In previous years, scholarship donors took photos and gathered for a tea event with the students, a tradition Rounis hopes to see revived when health restrictions allow.

“That’s one of the things I’m missing,” he said. “It’s a big part of the night.”

Like last year, students will also be able to cross the stage with their families, a feature that some parents have responded to positively, said Rounis.

“I loved what we did at the [Powell River Recreation] Complex; it was a fantastic opportunity to bring the community in, but the difference was for some parents, they really struggled to get that great photo, they were really far away,” he added. “They’ve come to see their kid, and we give that to you in spades through this model. To me, finding a way to take some of the best parts of this and keeping it going is going to be really worthwhile.”

Car parade returns

Similar to last year, the Brooks Parent Advisory Council has organized a car parade for graduating students on Saturday, June 26, for dry grad. The parade starts at 3 pm at the Beach Gardens parking lot, and will finish at Brooks at 4:30 pm.

Parent Tamara Kondra, who is part of the subcommittee organizing the parade, said the event is shaping up to be larger than expected, and that making concrete plans, given the pandemic, has proved to be challenging.

Nonetheless, she said, “we’ve got an overwhelming response, and it’s going to be a lovely day.”

Kondra explained that this year’s subcommittee was able to work with plans laid by organizers of last year’s parade, which was successful. This year’s event is billed as a “grand parade,” based on the traditional “grand march.”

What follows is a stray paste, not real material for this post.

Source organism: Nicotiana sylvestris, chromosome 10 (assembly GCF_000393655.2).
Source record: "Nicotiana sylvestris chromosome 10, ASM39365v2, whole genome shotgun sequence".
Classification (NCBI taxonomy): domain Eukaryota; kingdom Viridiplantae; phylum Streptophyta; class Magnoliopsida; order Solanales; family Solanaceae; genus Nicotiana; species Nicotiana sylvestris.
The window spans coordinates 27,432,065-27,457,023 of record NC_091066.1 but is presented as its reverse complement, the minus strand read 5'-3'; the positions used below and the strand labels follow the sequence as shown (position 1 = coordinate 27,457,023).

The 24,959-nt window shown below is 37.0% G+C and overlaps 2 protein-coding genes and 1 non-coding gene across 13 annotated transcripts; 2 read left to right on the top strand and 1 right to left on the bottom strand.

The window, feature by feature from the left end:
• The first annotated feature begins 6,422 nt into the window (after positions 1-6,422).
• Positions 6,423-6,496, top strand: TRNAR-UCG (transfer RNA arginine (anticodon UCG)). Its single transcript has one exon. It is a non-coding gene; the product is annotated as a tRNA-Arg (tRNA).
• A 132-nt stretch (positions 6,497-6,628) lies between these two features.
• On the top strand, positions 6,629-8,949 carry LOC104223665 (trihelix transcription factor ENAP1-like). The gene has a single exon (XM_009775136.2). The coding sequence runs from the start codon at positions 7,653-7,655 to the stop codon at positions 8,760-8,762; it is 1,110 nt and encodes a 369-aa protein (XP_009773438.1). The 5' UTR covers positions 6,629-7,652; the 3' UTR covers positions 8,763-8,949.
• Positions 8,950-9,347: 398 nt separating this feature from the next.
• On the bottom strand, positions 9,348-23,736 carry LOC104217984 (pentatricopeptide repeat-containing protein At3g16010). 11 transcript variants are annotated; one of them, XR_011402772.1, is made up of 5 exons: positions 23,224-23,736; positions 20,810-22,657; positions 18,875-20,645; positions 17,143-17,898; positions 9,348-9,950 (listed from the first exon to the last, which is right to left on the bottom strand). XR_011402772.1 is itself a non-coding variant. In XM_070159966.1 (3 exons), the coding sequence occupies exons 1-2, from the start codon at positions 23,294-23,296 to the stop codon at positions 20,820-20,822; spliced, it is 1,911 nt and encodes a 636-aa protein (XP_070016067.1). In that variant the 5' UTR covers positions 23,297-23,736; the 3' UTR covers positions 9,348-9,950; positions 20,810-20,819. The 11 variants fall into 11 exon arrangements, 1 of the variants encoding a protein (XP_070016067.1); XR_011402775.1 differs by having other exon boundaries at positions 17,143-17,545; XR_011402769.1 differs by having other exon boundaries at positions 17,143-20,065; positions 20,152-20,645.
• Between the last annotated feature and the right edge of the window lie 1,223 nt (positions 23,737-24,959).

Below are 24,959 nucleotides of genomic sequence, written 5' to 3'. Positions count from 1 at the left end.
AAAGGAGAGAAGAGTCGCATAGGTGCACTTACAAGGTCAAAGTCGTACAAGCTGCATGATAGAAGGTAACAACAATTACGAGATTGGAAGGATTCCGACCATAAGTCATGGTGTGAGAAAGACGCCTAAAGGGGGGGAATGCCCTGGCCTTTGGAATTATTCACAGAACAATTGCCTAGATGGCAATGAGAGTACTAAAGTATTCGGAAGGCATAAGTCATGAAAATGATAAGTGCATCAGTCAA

“This is a way for us to have the kids go into the community,” said Kondra. “It’s way more inclusive; we think it’s wonderful and we would like it to continue.”

As well, said Kondra, the committee did not approach local businesses struggling because of the pandemic for funds. However, she explained, some businesses that have weathered the worst effects of COVID-19 have stepped up and provided support for the parade.

“We all put a lot of thought into ‘okay, let’s not take from the community, let’s all work together so that it is a community event.’” said Kondra. “It’s not the dry grad event that we usually fundraise for and the kids go into a closed area.”

The car parade will pass through Westview to Town Centre mall, then up to Manson Avenue before heading through Cranberry into Townsite. From there, the parade will head down Maple Avenue to the school.

“We really want to get people out in the streets,” said Kondra. “We changed the route this year so it is going within more communities.”

While some have expressed disappointment about the fact that a prom, traditionally held at Dwight Hall, could not be organized under current restrictions, Rounis said the car parade is a special event in its own right.

“I can’t wait for the car parade to happen, to see the kids in the community, and be recognized by everyone,” said Rounis. “That’s something we can continue regardless of the pandemic.

“There are some things I’d like to see continue, but I also recognize that if we can get back to normal a little bit, that to me is going to be what we all need.”

Parade Route

START: June 26 at 3 pm

• Exit Beach Gardens parking lot

• Straight up Cariboo Avenue

• Right on Toba Street

• Left on Theodosia Avenue

• Left on Teakerne Street

• Left on Cariboo Avenue

• Right on Toba Street

• Right on Joyce Avenue (approximately 3:07 pm)

• Right on Alberni Street (approximately 3:28 pm)


• Left on Manson Avenue (approximately 3:47 pm)

• Left on Drake Street (approximately 4:03 pm)

• Right on Dieppe Avenue

• Left on Cranberry Street

• Left on Ash Avenue (approximately 4:13 pm)

• Left on Sycamore Street

• Right on Maple Avenue

END: 4:30 pm at Brooks Secondary School